|Polish Music Newsletter
April 2005, Vol. 11, No. 4. ISSN 1098-9188. Published monthly.
Los Angeles: Polish Music Center, University of Southern California
Marta Ptaszyńska, an accomplished percussionist and currently a professor of composition at the University of Chicago, is one of the most prominent Polish composers in the world. Her extensive catalogue of compositions includes numerous orchestral works, chamber pieces, compositions for choral and orchestral ensembles, and solo works, prominently featuring percussion instruments.
Ptaszyńska will be joined at her USC appearance by Amy Dissanayake, a young San Diego pianist, who specializes in performances of modern music. Ms. Dissanayake gave the February 2005 world premiere of Ptaszyńska's latest work, Pianophonia, in Chicago, where it was called "an instant classic" by the Chicago Times reviewer John von Rhein and enthusiastically received by the public. Pianophonia was commissioned by the Chicago Symphony Orchestra's program "MusicNOW," and will be featured at the 2005 Paderewski Lecture-Recital.
This fascinating three-movement work was inspired by paintings of Wassily Kandinsky, Yves Tanguy, and Paul Klee. Ptaszyńska says that "While looking at a painting of Kandinsky, Tanguy, or Klee, I am able to hear the music which for me exists on canvas in its frozen state. . . I am able to associate the given painting with the specific arrangements of sound structures, which can be transformed into a musical idea. Obviously, my compositions are not literary descriptions of paintings, they are only musical visions derived from viewing these paintings."
Pianophonia's first movement, Improvisation with Blue, was inspired by Kandinsky's canvass and his theories of color, where the blue symbolizes spiritual harmony. Ptaszyńska interprets Kandinsky's visual statement as "music of celestial harmonies achieved mainly by specific chord structures, chord progressions, and their harmonic mutations."
Yves Tanguy's surrealist painting, Steps of Silence, serves as the second movement, and Ptaszyńska's musical illustration of the imaginary landscape is achieved "through the harmonic construction with continuous reiterations of seconds, tritones, and sevenths in a very steady and slow motion."
The luminous and pointillistic painting Ad Parnassum by Paul Klee is the concluding movement of Pianophonia. Ptaszyńska's vivid musical imagination renders the painting's delicate texture of tiny dots, the luminous orange circle, and the elegantly spare contour lines as "a continuous sustained repetitions from the high register to the lowest and back, in accordance with the straight linear gesture of the painting."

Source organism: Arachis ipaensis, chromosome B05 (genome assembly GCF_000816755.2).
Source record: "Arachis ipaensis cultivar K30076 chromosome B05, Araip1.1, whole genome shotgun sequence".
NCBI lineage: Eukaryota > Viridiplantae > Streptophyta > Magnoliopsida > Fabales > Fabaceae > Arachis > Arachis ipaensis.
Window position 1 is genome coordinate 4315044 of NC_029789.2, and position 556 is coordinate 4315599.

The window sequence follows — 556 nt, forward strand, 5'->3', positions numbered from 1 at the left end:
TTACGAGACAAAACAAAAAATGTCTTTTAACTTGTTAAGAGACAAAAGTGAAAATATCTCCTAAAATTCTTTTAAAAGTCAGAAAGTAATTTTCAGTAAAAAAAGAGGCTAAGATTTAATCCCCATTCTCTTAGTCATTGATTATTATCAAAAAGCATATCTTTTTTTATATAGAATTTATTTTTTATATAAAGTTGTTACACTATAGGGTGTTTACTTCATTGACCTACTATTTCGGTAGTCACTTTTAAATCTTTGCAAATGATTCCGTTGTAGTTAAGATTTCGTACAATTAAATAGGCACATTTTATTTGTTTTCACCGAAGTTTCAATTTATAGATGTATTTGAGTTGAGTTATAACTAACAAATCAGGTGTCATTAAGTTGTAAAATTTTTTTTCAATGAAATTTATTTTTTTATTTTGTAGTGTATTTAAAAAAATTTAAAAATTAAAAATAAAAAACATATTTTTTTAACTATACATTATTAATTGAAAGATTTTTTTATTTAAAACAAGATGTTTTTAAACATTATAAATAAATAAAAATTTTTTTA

In addition to featuring Pianophonia at the Paderewski Lecture-Recital, the Polish Music Center is planning performances of selected chamber works from Ptaszyńska's opus, presented by USC students and other music students in Southern California. Ptaszyńska will also conduct master classes in composition and percussion, and assist in student rehearsals of her works. In addition, the Helena Modjeska Art and Culture Club of Los Angeles will host a meeting-discussion with Marta Ptaszyńska during her visit in the area. Please mark your calendars for Friday, October 14th 2005, 8PM, at Newman Recital Hall on the USC campus for Marta Ptaszyńska's featured guest appearance. In the coming months we will keep our readers informed on preparations for this very important cultural event.
22 April 2005, Yale University
Krzysztof Penderecki, one of the best known and most prolific composers of our time, will conduct the combined Yale forces of the Camerata, directed by Marguerite Brooks; the Glee Club, directed by Jeffrey Douma; and the Philharmonia, directed by Shinik Hahm; with the Elm City Girls Choir, directed by Rebecca Rosenbaum, in a performance of his monumental Credo. The culmination of the conductor's week- long residency at Yale.
The Credo is a massive sacred work for chorus and orchestra. Characteristic of the later choral works of Penderecki, it shows an increasingly softer, 19th-century harmonic bias, incorporates Polish hymns (in the "Crucifixus"), and the influence of Bach is very much in evidence. This is the first performance of the work in the northeast United States.
Born in Poland in 1933, Penderecki has written nearly forty orchestral works including five symphonies, various small-scale orchestral compositions, and several solo concertos, as well as chamber music, numerous vocal works, five operas, and a film score. Penderecki enjoys an international reputation as a composer and as a conductor, both of his own works and those of other composers. Penderecki has also received honorary doctorates and professorships from universities all over the world, including Yale University, where he was Visiting Professor of Composition from 1973 to 1978.
The First Performances Festival—a festival of the latest, newest music—will take place on April 8-10, 2005. Organized by the National Radio Symphony Orchestra in Katowice, the idea is the brainchild of Joanna Wnuk-Nazar, the Program Director and General Director of the orchestra. This three day event of seven concerts (including two chamber performances,) will make Katowice not only the capital city of the province of Silesia but the musical center of Poland.
The Festival will introduce the audiences to three generations of Polish composers. 30 composers will present their works, scored for traditional ensembles as well as electronic media. A significant representation of works by Silesian composers will be featured. Every composition played will be having its Polish premiere, and in some cases also a world premiere. Besides the National Radio Symphony Orchestra, the festival stage will be shared by Tychy Chamber Orchestra, the Katowice vocal ensemble Camerata Silesia, The Silesian String Quartet, the Krakow Radio Choir, and several distinguished soloists. Professors and alumni of Katowice Music Academy will also perform. Thanks to the participation of the Polish Radio, the festival concerts will be broadcast to the countries of the European Radio Union, thus gaining an international audience as well.For a full listing of the performances included in this Festival visit www.nospr.org.
Nordstrom Recital Hall, Seattle WA